The old doctor stands on the sideline, off by himself, watching and listening.
Sometimes he can see torn ligaments in the way a quarterback falls to the turf. Or hear a potential concussion in the clatter of helmets and shoulder pads.
"I watch a game differently than most people," he says.
When a lineman comes up limping, Dr. Jerry Bornstein makes room on a bench that will serve as his examining table beneath the dull glow of stadium lights. His fingers poke at the player's sore hip, eliciting a groan. He must lean close to ask questions over the blare of a nearby marching band.
For five decades, the 79-year-old Bornstein has spent his Friday nights volunteering on the sidelines at Los Angeles high schools. Something more than charity keeps him going, this semiretired orthopedic surgeon who once played fullback and never quite got football out of his system.
He grins: "People think I'm crazy."
In an era of budget cuts and teacher layoffs, Bornstein does more than give his time. He has assembled a crew of 60 or so medics — mostly athletic trainers and emergency medical technicians — to care for injured players at games throughout the city.
"At a lot of schools, there's not a lot of money," said Jim Rose, the coach at Birmingham High in Van Nuys. "He makes a huge difference."
Bornstein showed up at Birmingham on a recent Friday to supervise one of his new medics. The home team faced a stronger, faster opponent in Corona Centennial, and each booming collision seemed to inflict new injury.
There was no time to linger over that bruised hip. Bornstein gave the lineman a quick pat and a kind word, as he often does, then called out to the medic.
"We need some ice for this," he said.
Bone and muscle are easy. It is the possibility of catastrophic injury that worries him.
"I'm waiting for the unconscious kid," he said. "I'm waiting for the kid who gets up and takes a few steps, then keels over dead."
It makes sense that a former athlete might gravitate toward orthopedics, fascinated by tendons and ligaments.
In the late 1950s, while still a resident at Los Angeles County-USC Medical Center, Bornstein began hanging around games at his alma mater, Fairfax High, and volunteered to serve as team doctor. The school gladly accepted, even if his former coach, Frank Shaffer, remained skeptical.
"Maybe it was because I could never find the three-hole when I was a fullback," Bornstein said. "I'd examine a kid and go up to the coach and say, 'Joe's got a sprained ankle.' Then I'd turn around and Shaffer would be checking the kid himself."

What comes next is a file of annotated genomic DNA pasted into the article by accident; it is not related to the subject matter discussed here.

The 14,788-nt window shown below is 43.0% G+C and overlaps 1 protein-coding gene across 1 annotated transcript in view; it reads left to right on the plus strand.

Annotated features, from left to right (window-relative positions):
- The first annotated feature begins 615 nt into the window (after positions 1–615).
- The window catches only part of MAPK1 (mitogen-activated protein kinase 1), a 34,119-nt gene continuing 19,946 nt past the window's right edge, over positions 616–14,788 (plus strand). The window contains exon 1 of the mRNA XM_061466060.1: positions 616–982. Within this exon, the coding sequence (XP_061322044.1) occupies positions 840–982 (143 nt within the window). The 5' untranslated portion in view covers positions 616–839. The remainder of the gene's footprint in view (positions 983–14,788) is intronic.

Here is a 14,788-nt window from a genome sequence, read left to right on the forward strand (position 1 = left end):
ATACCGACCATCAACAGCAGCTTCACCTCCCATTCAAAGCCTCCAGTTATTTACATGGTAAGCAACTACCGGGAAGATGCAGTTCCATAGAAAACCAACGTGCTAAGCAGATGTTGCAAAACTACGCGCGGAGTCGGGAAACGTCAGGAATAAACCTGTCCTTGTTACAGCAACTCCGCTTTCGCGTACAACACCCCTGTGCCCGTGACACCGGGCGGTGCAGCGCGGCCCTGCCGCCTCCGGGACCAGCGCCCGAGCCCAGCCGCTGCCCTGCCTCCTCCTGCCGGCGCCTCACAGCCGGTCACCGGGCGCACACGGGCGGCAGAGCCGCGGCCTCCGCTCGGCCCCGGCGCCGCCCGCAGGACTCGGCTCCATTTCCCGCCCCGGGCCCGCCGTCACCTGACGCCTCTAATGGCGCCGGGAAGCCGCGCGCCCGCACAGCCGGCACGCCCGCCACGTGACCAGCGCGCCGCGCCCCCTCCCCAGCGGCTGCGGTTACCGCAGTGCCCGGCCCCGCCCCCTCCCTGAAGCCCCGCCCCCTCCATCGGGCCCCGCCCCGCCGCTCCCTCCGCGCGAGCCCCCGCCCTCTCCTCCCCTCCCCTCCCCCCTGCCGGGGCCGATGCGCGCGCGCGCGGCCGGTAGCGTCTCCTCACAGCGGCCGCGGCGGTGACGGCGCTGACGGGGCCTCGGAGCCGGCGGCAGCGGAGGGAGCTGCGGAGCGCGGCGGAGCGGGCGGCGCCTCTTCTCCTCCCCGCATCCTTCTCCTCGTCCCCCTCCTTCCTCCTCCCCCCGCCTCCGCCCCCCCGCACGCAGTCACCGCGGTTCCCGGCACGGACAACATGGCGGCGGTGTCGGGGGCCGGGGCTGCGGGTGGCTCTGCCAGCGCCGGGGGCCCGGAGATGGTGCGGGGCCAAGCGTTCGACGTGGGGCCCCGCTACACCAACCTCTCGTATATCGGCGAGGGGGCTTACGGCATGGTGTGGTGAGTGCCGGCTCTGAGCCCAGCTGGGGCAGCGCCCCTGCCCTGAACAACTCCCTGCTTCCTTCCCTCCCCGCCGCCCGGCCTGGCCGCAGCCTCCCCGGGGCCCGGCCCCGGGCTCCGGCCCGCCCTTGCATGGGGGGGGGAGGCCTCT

Bornstein felt good about helping athletes on teams that did not have medical staffs looking after them. Patrolling the sideline kept him connected to football, and the adrenaline rush of performing under pressure exhilarated him.
One night early on — the seasons tend to blur — a player fell screaming in pain with a bone sticking out of his shin. Bornstein had to quiet those screams before splinting the leg.
"Let's relax," he recalled saying. "Let's get this done."
His personality — casual, friendly, talkative — had a way of calming players, getting them to answer questions as if they were in a doctor's office. If they resisted, Bornstein learned to ice them down and return five minutes later when they were more cooperative.
Friday nights also taught him to make do with scant resources.
When a player badly fractured his arm, Bornstein enlisted a bystander to help work the bone into place, then fashioned a splint from tape and a handful of wooden tongue depressors.
Looking for a way to immobilize broken hands with the proper curvature, he had players grip a tennis ball and then he wrapped the ball and fingers in tape.
"Use whatever you've got," he said.
At the Birmingham game, he showed a few tricks to first-year medic Emma Hartel, teaching her how to test a painful shin, to distinguish between a fracture and a deep bruise.
"The man knows everything," said Hartel, an EMT who works for an ambulance service. "It's ridiculous."
The Birmingham team trudged quietly into its locker room at halftime, having fallen behind, 41-0. For Bornstein, those few minutes offered a chance for follow-up examinations.
First, he pulled the coach aside to ask about the injured players: Which ones tended to complain and which might downplay their pain? This information was crucial because, with no X-rays at his disposal, he needed to gauge what the teenagers told him.
A lineman with a sore knee lay down between rows of P.E. lockers, letting the doctor tug and pull at his leg. His face twisted with pain but he barely said a word.
Bornstein began digging around with his fingertips again, searching for a particular ligament that should have felt hard and thin as a pencil. An assistant coach stopped by to get the bad news: The ligament felt mushy, and it was perhaps torn.